The way I initially justified the potential inside a charged conductor to be $\frac{kQ}{R}\ for\ \ 0\le r\ <R$ was that from Gaus's law, you could determine that when you were a distance $r$ away from a conducting sphere, $ V =\frac{kQ}{r}\ for\ \ R\le r\ $, and as you approached the surface of the sphere V tends to $\frac{kQ}{R}\ $. As E inside a conductor is always 0. there can be no further change in potential and so the potential inside a conductor is fixed at $V =\frac{kQ}{R}\ $.

However, if there were other charges around the conductor, the potential near the surface of the sphere would be larger than $\frac{kQ}{R}\ $ by the super position principle, also this potential would be different at different positions near the spheres surface. How would the potential inside the sphere change? It has to be fixed seeing as the electric field inside is still 0, but the potential at the surface of the sphere is now different at different points.


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. . . . but the potential at the surface of the [conducting] sphere is now different at different points.

Something has to happen if you in the realm of electrostatics.

Suppose that initially you had a conducting sphere which was positively charged.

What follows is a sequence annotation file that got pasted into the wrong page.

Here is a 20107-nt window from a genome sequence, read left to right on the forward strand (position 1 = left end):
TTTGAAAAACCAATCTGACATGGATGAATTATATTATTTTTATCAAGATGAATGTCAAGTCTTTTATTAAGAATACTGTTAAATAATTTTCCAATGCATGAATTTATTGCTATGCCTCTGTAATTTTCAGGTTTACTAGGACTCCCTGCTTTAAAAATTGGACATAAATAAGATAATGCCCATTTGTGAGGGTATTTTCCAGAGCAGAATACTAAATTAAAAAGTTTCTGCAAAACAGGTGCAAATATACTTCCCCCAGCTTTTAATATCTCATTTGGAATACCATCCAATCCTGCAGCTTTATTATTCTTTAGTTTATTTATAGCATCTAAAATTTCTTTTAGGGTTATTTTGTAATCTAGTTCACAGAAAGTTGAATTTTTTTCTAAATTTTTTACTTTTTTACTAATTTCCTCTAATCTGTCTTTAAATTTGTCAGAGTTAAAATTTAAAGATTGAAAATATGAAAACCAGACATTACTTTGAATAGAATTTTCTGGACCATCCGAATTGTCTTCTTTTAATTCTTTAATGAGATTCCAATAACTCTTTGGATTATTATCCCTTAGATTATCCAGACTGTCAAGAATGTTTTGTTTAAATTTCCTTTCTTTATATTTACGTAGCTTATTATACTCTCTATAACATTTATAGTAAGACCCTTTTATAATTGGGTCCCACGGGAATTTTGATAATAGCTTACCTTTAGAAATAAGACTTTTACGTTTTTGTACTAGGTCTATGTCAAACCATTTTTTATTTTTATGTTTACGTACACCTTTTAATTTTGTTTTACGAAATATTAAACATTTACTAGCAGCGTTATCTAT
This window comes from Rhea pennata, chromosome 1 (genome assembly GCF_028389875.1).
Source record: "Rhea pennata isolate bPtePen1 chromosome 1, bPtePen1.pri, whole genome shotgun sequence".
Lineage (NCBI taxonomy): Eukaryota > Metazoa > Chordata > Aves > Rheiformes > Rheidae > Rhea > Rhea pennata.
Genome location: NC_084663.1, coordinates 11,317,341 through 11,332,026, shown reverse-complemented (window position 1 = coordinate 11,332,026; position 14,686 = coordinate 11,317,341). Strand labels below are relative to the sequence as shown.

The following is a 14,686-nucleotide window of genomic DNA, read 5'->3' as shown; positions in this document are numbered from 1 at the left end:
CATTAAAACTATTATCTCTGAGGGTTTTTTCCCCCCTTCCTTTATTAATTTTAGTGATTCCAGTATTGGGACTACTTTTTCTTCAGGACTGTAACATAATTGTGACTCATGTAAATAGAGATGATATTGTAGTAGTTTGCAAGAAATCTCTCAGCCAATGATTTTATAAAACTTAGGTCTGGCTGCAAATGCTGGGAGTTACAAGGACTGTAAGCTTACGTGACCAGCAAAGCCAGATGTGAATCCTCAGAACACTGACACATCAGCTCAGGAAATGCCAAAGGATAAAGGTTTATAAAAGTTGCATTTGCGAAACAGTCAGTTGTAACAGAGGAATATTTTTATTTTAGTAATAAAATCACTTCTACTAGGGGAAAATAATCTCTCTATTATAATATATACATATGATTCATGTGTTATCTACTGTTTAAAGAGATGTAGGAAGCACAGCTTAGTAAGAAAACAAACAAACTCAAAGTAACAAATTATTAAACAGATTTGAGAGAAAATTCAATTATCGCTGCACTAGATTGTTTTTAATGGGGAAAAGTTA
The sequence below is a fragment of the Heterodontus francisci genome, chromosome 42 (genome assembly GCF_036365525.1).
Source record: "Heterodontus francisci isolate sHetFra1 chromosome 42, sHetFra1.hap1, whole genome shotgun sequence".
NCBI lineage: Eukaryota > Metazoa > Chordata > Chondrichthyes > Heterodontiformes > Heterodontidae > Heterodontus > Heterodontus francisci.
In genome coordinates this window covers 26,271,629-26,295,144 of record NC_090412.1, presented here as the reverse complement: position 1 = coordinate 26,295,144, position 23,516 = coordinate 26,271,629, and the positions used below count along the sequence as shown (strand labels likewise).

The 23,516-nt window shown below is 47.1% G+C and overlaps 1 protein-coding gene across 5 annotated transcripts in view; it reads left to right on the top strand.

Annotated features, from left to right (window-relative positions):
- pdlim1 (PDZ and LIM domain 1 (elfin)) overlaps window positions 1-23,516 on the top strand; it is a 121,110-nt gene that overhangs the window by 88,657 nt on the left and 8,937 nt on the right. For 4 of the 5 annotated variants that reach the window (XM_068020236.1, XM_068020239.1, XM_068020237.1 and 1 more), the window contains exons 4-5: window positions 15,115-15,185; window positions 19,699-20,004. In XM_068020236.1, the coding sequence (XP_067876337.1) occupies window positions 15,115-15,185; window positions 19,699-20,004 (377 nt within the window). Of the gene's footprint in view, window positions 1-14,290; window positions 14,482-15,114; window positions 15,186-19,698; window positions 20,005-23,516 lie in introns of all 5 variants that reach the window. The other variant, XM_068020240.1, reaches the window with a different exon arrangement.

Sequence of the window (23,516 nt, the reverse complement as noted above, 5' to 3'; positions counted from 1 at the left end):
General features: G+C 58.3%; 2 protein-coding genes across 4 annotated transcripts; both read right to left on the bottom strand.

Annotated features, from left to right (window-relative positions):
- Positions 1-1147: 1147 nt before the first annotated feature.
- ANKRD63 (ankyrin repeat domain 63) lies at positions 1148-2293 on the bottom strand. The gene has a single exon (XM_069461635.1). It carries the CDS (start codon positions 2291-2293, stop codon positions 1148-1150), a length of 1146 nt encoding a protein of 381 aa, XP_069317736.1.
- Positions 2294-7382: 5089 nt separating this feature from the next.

That charge would be distributed uniformly across the surface of the conducting sphere.

Now if a positive charge is brought close to the conducting sphere it would also produce an electric field in the vicinity of the conducting sphere.

That electric field would make the surface charge on the conducting sphere move to ensure that the final state is such that the potential of the charged sphere is the same throughout.

Regions on the charged conducting sphere closer to the positively charge would suffer a reduction in surface charge density (become less positive) and regions on the other side of the conducting sphere would undergo an increase in the surface charge density (become more positive).

Think of a charge producing induced charges on a conductor which is in the vicinity of the charge.


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